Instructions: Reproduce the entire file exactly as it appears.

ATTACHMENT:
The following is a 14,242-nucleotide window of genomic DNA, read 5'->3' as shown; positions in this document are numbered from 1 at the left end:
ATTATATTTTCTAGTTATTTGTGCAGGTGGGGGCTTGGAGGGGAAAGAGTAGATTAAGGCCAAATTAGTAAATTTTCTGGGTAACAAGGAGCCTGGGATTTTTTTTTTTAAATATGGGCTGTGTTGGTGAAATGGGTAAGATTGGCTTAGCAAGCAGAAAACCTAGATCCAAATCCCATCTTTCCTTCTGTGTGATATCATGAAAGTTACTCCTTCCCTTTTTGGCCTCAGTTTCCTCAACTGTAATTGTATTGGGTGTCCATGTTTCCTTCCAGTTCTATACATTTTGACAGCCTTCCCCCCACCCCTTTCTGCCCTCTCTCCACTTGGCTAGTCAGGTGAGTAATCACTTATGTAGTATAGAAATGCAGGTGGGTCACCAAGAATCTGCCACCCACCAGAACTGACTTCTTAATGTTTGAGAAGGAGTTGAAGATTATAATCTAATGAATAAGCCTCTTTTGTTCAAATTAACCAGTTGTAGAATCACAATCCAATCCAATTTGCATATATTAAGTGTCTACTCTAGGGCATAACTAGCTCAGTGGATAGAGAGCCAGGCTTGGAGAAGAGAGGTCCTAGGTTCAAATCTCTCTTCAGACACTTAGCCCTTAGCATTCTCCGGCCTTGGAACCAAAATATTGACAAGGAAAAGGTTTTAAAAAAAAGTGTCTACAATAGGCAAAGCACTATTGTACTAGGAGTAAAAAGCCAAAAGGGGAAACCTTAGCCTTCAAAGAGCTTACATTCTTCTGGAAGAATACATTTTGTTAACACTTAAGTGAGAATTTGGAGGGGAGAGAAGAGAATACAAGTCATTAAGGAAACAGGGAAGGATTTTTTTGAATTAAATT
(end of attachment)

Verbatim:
The following is a 14,242-nucleotide window of genomic DNA, read 5'->3' as shown; positions in this document are numbered from 1 at the left end:
ATTATATTTTCTAGTTATTTGTGCAGGTGGGGGCTTGGAGGGGAAAGAGTAGATTAAGGCCAAATTAGTAAATTTTCTGGGTAACAAGGAGCCTGGGATTTTTTTTTTTAAATATGGGCTGTGTTGGTGAAATGGGTAAGATTGGCTTAGCAAGCAGAAAACCTAGATCCAAATCCCATCTTTCCTTCTGTGTGATATCATGAAAGTTACTCCTTCCCTTTTTGGCCTCAGTTTCCTCAACTGTAATTGTATTGGGTGTCCATGTTTCCTTCCAGTTCTATACATTTTGACAGCCTTCCCCCCACCCCTTTCTGCCCTCTCTCCACTTGGCTAGTCAGGTGAGTAATCACTTATGTAGTATAGAAATGCAGGTGGGTCACCAAGAATCTGCCACCCACCAGAACTGACTTCTTAATGTTTGAGAAGGAGTTGAAGATTATAATCTAATGAATAAGCCTCTTTTGTTCAAATTAACCAGTTGTAGAATCACAATCCAATCCAATTTGCATATATTAAGTGTCTACTCTAGGGCATAACTAGCTCAGTGGATAGAGAGCCAGGCTTGGAGAAGAGAGGTCCTAGGTTCAAATCTCTCTTCAGACACTTAGCCCTTAGCATTCTCCGGCCTTGGAACCAAAATATTGACAAGGAAAAGGTTTTAAAAAAAAGTGTCTACAATAGGCAAAGCACTATTGTACTAGGAGTAAAAAGCCAAAAGGGGAAACCTTAGCCTTCAAAGAGCTTACATTCTTCTGGAAGAATACATTTTGTTAACACTTAAGTGAGAATTTGGAGGGGAGAGAAGAGAATACAAGTCATTAAGGAAACAGGGAAGGATTTTTTTGAATTAAATT